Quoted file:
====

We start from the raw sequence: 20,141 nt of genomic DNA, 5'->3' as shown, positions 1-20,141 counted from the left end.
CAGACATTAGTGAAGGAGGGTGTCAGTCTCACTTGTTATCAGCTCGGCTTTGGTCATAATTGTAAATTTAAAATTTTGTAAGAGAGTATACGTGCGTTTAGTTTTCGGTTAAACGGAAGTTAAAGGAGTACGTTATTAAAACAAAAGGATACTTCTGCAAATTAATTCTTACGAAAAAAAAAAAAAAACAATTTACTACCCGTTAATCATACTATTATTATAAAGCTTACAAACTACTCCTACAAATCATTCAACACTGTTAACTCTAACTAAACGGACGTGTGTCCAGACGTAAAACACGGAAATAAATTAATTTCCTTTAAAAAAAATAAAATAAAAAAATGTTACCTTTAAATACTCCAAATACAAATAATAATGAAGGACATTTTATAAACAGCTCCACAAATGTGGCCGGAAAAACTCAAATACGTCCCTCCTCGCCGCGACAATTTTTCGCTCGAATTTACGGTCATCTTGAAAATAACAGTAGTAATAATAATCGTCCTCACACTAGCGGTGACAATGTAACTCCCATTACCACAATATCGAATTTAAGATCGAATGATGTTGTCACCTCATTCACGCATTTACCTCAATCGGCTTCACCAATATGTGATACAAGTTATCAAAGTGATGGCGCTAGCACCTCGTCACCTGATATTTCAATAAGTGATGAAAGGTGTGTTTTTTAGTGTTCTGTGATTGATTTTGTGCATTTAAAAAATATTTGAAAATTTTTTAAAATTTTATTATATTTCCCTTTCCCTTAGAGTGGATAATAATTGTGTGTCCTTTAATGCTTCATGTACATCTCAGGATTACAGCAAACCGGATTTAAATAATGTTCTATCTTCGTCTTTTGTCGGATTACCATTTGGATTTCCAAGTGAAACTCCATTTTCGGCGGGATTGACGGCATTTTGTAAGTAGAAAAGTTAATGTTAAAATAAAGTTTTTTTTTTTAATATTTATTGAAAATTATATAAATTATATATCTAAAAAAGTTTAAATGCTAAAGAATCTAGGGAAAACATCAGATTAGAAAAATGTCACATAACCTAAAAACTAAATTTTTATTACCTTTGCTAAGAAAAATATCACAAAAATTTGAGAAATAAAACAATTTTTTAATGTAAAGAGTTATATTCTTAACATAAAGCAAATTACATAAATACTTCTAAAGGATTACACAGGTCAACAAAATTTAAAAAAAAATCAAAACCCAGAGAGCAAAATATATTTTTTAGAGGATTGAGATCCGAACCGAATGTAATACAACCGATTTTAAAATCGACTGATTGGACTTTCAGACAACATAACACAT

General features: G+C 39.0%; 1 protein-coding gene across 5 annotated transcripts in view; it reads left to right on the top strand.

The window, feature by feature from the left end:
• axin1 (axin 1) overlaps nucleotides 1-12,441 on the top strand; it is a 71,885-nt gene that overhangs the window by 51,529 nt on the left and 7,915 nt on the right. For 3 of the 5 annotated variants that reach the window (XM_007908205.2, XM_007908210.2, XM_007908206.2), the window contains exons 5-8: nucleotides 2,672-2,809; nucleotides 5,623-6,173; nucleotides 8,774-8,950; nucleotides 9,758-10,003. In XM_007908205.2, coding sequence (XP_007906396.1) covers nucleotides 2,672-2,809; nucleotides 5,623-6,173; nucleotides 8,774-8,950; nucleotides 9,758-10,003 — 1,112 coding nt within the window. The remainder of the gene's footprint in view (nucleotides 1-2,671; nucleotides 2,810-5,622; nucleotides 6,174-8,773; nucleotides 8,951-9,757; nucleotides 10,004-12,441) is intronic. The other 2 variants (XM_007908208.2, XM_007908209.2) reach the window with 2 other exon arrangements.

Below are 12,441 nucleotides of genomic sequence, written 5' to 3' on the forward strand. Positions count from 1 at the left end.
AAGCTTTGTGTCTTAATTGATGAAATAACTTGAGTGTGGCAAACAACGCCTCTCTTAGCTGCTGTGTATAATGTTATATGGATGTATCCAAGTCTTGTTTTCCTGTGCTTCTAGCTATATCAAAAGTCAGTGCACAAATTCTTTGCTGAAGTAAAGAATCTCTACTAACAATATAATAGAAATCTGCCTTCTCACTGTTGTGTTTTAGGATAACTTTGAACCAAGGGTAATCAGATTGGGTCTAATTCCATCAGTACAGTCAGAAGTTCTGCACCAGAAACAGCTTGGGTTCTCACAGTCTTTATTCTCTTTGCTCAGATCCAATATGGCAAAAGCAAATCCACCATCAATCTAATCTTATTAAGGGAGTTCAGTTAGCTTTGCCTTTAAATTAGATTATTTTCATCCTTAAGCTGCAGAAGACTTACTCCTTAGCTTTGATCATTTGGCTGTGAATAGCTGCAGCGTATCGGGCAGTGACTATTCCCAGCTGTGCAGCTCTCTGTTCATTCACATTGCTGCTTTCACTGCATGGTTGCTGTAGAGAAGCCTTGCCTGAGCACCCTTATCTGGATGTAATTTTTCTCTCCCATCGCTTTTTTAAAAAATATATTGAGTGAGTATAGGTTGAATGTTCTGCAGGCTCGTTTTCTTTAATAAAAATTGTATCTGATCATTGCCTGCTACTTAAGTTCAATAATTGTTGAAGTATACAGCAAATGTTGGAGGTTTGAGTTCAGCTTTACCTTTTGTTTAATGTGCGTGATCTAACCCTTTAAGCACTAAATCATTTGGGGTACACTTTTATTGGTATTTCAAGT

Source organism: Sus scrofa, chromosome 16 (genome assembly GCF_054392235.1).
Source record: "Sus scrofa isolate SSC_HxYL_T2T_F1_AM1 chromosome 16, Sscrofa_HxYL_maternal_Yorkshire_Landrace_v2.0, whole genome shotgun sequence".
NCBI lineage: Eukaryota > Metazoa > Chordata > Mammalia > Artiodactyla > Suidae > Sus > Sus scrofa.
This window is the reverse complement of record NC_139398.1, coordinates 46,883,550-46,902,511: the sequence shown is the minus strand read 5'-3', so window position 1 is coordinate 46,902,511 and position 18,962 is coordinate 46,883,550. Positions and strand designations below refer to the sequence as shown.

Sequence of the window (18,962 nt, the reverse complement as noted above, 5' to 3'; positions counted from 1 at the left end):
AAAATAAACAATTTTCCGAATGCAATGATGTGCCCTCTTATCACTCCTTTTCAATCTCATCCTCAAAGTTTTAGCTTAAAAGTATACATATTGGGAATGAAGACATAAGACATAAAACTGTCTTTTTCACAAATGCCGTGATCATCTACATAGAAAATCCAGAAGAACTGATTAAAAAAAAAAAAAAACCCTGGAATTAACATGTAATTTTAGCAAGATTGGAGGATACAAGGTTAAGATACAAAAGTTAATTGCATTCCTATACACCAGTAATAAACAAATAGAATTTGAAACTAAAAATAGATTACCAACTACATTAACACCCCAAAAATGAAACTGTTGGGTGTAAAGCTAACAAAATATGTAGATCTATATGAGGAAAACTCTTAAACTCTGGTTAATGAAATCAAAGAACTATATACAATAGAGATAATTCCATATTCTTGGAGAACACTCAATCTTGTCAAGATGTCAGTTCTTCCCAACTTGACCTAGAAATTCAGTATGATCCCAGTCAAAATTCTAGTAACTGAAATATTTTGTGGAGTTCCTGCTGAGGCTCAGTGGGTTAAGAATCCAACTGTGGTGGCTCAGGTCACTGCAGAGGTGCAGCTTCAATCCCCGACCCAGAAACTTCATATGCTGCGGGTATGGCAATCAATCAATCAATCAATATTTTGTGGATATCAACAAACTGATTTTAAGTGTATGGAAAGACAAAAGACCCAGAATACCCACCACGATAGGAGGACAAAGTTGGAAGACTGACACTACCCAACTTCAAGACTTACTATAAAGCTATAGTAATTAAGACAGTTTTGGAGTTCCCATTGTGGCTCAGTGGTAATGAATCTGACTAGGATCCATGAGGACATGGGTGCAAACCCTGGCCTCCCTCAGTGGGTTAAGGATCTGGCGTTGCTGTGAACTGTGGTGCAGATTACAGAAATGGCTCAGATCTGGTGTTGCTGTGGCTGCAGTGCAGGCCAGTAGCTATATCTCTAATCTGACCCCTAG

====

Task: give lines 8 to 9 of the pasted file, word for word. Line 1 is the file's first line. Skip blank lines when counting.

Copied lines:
Source organism: Sus scrofa, chromosome 16 (genome assembly GCF_054392235.1).
Source record: "Sus scrofa isolate SSC_HxYL_T2T_F1_AM1 chromosome 16, Sscrofa_HxYL_maternal_Yorkshire_Landrace_v2.0, whole genome shotgun sequence".